Some spent fuel pools hold five times the amount they were originally designed to accommodate. (NRC)
Haste makes waste--unless you're talking about nuclear power.
In that case, delay makes waste--tens of thousands of tons of it.
The waste--used, or spent, fuel--is dangerously radioactive and has to be sequestered from the environment for tens of thousands, if not hundreds of thousands, of years. And even though nuclear power is more than 50 years old, no one has figured out just where to put it. Right now that waste is piling up at nuclear power plants across the country, and most of it is sitting in congested, relatively unprotected cooling pools.
This problem received some media attention earlier this year when President Obama's Blue Ribbon Commission on America's Nuclear Future issued a report recommending what to do with the waste. One of the blue ribbon commission participants, geologist Allison Macfarlane, was approved by a Senate committee yesterday to become the new chair of the Nuclear Regulatory Commission (NRC).
The blue ribbon commission recommended building one or more interim storage facilities and reopening the search for a suitable permanent geologic repository site, given the Obama administration nixed plans to finish building one in Nevada. But the commission didn't offer any recommendations to strengthen on-site spent fuel management, and Congress hasn't addressed it, either--although there are signs that some lawmakers are beginning to snap to attention.
Trouble with a capital T that rhymes with P and stands for pool. Spent fuel consists of fuel rods that, after four to six years in a reactor, no longer produce energy efficiently. They still emit high levels of radiation and heat, however, so they have to be placed immediately in deep water pools to cool them. Initially the plan was for plant owners to cool spent fuel in pools for a relatively short period of time, and then ship it off to be reprocessed for reuse. But during the Carter administration, the government abandoned this ill-advised idea because it would have been more expensive than using fresh uranium, it wouldn't significantly reduce the amount of waste, and the reprocessed material could be used in bombs.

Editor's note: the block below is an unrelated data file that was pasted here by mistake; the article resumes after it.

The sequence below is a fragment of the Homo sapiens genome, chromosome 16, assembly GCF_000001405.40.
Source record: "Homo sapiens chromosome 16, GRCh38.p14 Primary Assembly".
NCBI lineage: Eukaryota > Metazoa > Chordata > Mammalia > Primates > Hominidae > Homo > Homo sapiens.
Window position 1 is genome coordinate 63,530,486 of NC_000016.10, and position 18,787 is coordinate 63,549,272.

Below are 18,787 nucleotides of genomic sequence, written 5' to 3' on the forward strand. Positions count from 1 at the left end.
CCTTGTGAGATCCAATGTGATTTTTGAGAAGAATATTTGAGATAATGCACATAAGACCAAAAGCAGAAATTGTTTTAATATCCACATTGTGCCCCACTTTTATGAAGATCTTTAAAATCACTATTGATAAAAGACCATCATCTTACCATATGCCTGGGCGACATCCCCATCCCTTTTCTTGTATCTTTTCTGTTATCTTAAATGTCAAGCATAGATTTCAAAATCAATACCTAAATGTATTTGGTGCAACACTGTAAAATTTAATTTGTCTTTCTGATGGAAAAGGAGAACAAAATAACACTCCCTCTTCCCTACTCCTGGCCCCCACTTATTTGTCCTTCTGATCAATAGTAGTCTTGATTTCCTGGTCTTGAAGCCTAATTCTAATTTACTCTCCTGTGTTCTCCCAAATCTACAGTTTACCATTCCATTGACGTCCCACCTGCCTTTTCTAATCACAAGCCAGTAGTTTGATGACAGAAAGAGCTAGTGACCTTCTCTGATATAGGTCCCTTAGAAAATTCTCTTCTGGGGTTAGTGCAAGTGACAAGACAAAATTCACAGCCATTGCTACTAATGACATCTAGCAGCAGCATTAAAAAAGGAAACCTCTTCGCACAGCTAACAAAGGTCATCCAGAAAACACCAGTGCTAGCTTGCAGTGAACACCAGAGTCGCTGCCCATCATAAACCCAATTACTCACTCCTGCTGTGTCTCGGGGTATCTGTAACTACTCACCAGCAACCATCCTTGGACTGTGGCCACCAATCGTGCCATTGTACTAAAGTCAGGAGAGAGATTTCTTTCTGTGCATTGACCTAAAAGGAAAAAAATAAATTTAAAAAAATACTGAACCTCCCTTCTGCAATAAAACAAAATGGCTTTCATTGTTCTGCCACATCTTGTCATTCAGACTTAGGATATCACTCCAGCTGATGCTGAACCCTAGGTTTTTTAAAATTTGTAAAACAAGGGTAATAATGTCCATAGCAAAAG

"When the plants were originally designed, plant owners thought that the spent fuel would remain on site only two or three months," said Dave Lochbaum, director of the Nuclear Safety Project at the Union of Concerned Scientists (UCS). "When those plans changed, plant owners just filled the pools up to capacity without ever rethinking whether they should provide more safety and better barriers."
Some pools now hold as much as five times the amount they were originally designed to accommodate, according to UCS. That's not good. If a malfunction, natural disaster or terrorist attack triggered a leak or shut down the pool's cooling system, the rods would heat the remaining water in the pool, eventually boiling it off. If plant workers couldn't replace that leaking or evaporating water, the pool's water level would drop, exposing the fuel rods. And once those fuel rods are exposed to the air, the heat could damage their zirconium cladding, enabling radioactive gases to escape into the environment.
Spent fuel pools are located outside the primary reactor containment building and, according to Lochbaum, "are often housed in buildings with sheet metal siding like that in a Sears storage shed." In other words, spent fuel pools are a lot more vulnerable to a natural disaster or a terrorist attack than a reactor core.
Continuing to add spent fuel to the pools compounds the risk by increasing the amount of radioactive material that could be released into the environment. A large radioactive release from a spent fuel pool could result in thousands of cancer deaths and hundreds of billions of dollars in decontamination costs and economic damage, according to 2004 study in Science and Global Security, a journal published by Princeton University.
Everybody out of the pool. Even under the best-case scenario, a national interim storage facility -- let alone a permanent repository -- is decades away. And even if a disposal repository opened today, it still would take more than 30 years to ship the spent fuel from nuclear plant sites, according to a 2008 Department of Energy (DOE) estimate. That means that large quantities of spent fuel will continue to build up at reactor sites for many years to come. Today, approximately 74,000 tons of spent fuel is stored in 77 locations in 35 states. Of that, more than 54,000 tons -- 73 percent -- is sitting in wet pools, according to a May Congressional Research Service report.